Berlin, 30 November 2015. For Germany to achieve its 2030 and 2040 climate policy goals, power generation from coal-fired plants must be slashed 60 percent by 2030 and nearly done away with by 2040. This means cutting coal-fired production to around 100 terawatt hours (TWh) by 2030 from 260 TWh today and to less than 40 TWh per year by 2040. Since European emissions trading is not enough to achieve the goals, even at CO2 prices of around 40 euros per tonne by 2040, additional climate protection instruments are required at the national level. These are the key findings of a study commissioned by Agora Energiewende. A systematic, cost-minimising approach to reducing the use of coal in power generation would, according to the study, raise wholesale power prices by around 0.3 cents per kilowatt-hour. Thus, it would be easily manageable for industry on the whole.
"Among other things, the Paris climate conference will look at the 2030 goals of the treaty states, including Germany’s pledge to cut 55 percent of greenhouse gas emissions by that year. The electricity sector will play a key role in reaching this goal because it is the largest single emitter of greenhouse gases. The same applies to the climate targets for 2040 and 2050," says Dr Patrick Graichen, director of Agora Energiewende. "A consensus over the long-term strategy for a coal exit and the related structural change is therefore imperative. The German government’s planned coal reserve for 2020 is thus only the prelude to the real challenge that stands before us. "
The medium-term German climate protection goals are: reducing greenhouse gas emissions by 55 percent by 2030, 70 percent by 2040 and 80-95 percent by 2050, all compared to 1990 levels. The German parliament and federal government have reaffirmed these goals through their energy policy-decisions on the 12th and 18th of November, ahead of the Paris climate conference.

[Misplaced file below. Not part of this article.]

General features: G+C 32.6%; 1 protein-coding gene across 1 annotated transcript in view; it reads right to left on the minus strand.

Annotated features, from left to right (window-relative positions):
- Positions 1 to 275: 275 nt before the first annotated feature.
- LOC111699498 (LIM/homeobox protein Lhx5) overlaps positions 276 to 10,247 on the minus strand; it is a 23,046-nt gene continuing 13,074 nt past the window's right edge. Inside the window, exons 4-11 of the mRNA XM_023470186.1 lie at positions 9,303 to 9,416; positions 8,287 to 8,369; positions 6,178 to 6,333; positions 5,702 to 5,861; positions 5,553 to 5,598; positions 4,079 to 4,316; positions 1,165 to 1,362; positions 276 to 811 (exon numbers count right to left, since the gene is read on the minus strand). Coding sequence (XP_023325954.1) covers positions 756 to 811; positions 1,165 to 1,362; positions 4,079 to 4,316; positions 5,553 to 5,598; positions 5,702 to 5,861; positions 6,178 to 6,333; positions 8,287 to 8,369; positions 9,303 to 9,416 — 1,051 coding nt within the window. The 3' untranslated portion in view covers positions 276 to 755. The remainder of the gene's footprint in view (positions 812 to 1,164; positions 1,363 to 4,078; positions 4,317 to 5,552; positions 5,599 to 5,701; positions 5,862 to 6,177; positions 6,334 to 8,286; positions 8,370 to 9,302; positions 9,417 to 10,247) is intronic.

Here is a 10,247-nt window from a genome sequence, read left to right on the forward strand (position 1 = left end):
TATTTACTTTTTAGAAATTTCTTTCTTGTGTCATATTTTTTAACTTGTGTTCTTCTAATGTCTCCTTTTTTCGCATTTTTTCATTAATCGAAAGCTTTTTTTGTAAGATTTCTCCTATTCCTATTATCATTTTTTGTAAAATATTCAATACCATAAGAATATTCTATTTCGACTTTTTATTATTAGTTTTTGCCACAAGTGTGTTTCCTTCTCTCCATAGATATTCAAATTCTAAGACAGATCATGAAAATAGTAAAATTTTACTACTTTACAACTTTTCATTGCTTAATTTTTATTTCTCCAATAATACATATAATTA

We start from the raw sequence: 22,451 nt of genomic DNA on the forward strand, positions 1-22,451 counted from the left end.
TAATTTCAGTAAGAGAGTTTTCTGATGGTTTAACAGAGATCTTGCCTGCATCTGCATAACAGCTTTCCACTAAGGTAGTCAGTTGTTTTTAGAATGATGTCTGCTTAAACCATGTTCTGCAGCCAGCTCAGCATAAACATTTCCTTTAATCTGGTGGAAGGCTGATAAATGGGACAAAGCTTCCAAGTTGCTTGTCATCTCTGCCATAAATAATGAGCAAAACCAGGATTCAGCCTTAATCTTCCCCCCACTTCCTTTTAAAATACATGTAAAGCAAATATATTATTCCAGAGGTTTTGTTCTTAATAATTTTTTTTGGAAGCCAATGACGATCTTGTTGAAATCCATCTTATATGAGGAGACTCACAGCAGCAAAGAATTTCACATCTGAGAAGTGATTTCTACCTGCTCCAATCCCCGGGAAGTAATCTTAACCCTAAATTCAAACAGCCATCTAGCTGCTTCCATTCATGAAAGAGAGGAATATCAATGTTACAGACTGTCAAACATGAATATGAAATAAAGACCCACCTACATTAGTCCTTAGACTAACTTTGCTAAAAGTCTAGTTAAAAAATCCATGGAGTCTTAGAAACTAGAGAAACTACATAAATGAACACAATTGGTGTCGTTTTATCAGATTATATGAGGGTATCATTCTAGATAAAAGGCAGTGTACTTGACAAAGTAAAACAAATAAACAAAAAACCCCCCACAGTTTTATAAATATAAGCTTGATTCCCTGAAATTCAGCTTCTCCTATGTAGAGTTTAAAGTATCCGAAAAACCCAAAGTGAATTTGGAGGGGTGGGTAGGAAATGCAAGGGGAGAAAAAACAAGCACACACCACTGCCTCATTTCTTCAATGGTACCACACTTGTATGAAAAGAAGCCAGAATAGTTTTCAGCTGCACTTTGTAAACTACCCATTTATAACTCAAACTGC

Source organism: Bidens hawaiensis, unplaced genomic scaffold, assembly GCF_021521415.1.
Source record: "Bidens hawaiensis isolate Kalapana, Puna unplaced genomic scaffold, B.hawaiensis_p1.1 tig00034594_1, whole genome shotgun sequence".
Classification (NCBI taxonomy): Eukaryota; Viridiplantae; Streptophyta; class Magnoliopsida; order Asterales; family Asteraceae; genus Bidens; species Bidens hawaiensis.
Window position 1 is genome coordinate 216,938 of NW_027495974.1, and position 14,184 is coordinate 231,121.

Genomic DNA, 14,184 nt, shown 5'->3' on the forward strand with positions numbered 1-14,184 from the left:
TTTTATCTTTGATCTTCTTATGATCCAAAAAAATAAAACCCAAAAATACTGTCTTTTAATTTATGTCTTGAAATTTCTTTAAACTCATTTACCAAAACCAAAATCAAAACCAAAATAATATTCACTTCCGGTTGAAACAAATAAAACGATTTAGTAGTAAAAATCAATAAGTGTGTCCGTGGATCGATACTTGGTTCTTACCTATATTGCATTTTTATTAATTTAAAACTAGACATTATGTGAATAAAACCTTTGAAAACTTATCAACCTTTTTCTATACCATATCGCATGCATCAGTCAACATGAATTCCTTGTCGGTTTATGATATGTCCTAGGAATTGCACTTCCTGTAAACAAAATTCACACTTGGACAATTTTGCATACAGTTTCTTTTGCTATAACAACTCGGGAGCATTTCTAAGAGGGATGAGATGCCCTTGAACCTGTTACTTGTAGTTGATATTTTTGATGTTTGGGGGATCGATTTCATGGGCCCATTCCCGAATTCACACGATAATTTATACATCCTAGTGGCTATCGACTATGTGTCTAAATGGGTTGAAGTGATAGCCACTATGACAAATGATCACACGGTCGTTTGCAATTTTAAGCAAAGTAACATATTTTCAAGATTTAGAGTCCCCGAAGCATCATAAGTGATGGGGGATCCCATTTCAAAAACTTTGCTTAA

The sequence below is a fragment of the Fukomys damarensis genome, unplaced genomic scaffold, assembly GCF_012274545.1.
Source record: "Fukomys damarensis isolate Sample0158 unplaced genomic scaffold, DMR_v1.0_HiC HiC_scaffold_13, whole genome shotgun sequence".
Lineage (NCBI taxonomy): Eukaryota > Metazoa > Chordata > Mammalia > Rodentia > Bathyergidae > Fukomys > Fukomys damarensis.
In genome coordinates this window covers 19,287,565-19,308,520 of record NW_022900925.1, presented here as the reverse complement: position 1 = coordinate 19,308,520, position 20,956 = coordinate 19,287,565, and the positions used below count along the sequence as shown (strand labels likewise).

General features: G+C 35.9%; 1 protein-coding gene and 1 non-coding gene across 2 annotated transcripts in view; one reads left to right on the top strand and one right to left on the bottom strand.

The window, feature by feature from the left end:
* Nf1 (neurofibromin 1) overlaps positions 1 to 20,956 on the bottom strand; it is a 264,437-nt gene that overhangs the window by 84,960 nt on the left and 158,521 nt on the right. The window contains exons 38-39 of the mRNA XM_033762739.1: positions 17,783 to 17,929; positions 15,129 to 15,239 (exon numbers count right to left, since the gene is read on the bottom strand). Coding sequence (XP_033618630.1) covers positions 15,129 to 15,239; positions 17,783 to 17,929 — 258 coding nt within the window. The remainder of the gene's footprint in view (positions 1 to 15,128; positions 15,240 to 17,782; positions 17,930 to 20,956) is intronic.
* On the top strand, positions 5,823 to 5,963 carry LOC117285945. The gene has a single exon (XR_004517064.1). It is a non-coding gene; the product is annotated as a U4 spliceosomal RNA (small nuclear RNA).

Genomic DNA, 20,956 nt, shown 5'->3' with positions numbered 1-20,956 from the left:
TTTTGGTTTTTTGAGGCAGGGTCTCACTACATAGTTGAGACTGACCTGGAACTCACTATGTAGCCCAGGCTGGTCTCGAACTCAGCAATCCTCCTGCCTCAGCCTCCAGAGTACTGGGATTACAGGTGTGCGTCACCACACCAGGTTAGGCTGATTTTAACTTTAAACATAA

The Agora study also examined the effects on the European electricity market. According to the study, the reduction in German coal-fired power generation will not only improve Germany’s carbon footprint, but Europe’s as well. This is because the oft-unused gas power plants on both sides of the German border will benefit and will no longer be displaced by climate damaging coal power plants in Germany. The study also recommends a closer integration of national climate instruments within European emissions trading. Thus, the emission allowances that are freed up by a national climate exit should be withdrawn from the market, so they do not lead to additional greenhouse gas emissions elsewhere in Europe.
“Giving the coal plant operators predictability in their business operations also belongs to an active climate policy in the electricity sector,” says Graichen. “Where necessary, programmes must be considered that provide a social cushion for the gradual exit from coal.”
In their study, the appraisers from Enervis Energy Advisors modelled three development paths for German coal-fired electricity generation and its greenhouse gas emissions in the years up to 2040. This showed that the 2040 climate goals could only be reached in the most ambitious scenario.
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